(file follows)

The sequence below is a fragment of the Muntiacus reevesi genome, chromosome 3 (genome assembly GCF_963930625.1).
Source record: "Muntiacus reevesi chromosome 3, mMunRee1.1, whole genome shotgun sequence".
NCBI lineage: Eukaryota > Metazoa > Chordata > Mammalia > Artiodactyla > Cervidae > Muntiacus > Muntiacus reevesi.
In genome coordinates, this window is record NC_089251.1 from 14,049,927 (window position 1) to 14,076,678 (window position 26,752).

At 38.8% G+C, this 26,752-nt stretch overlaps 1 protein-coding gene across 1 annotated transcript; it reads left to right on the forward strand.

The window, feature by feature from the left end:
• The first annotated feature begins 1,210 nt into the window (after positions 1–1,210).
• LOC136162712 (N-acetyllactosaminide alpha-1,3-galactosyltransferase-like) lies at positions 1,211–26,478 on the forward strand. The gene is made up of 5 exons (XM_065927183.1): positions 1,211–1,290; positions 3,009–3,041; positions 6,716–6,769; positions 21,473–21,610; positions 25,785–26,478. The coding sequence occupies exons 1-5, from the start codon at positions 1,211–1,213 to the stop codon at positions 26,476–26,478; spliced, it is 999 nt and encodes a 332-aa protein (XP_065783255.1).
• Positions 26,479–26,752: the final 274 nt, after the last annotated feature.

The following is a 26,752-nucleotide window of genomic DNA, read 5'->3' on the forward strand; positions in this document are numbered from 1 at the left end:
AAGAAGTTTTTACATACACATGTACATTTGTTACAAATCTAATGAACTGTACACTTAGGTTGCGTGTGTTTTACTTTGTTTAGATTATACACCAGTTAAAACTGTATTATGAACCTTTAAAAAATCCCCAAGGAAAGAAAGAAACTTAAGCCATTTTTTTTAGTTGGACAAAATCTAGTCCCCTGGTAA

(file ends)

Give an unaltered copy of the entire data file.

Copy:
The sequence below is a fragment of the Muntiacus reevesi genome, chromosome 3 (genome assembly GCF_963930625.1).
Source record: "Muntiacus reevesi chromosome 3, mMunRee1.1, whole genome shotgun sequence".
NCBI lineage: Eukaryota > Metazoa > Chordata > Mammalia > Artiodactyla > Cervidae > Muntiacus > Muntiacus reevesi.
In genome coordinates, this window is record NC_089251.1 from 14,049,927 (window position 1) to 14,076,678 (window position 26,752).

At 38.8% G+C, this 26,752-nt stretch overlaps 1 protein-coding gene across 1 annotated transcript; it reads left to right on the forward strand.

The window, feature by feature from the left end:
• The first annotated feature begins 1,210 nt into the window (after positions 1–1,210).
• LOC136162712 (N-acetyllactosaminide alpha-1,3-galactosyltransferase-like) lies at positions 1,211–26,478 on the forward strand. The gene is made up of 5 exons (XM_065927183.1): positions 1,211–1,290; positions 3,009–3,041; positions 6,716–6,769; positions 21,473–21,610; positions 25,785–26,478. The coding sequence occupies exons 1-5, from the start codon at positions 1,211–1,213 to the stop codon at positions 26,476–26,478; spliced, it is 999 nt and encodes a 332-aa protein (XP_065783255.1).
• Positions 26,479–26,752: the final 274 nt, after the last annotated feature.

The following is a 26,752-nucleotide window of genomic DNA, read 5'->3' on the forward strand; positions in this document are numbered from 1 at the left end:
AAGAAGTTTTTACATACACATGTACATTTGTTACAAATCTAATGAACTGTACACTTAGGTTGCGTGTGTTTTACTTTGTTTAGATTATACACCAGTTAAAACTGTATTATGAACCTTTAAAAAATCCCCAAGGAAAGAAAGAAACTTAAGCCATTTTTTTTAGTTGGACAAAATCTAGTCCCCTGGTAA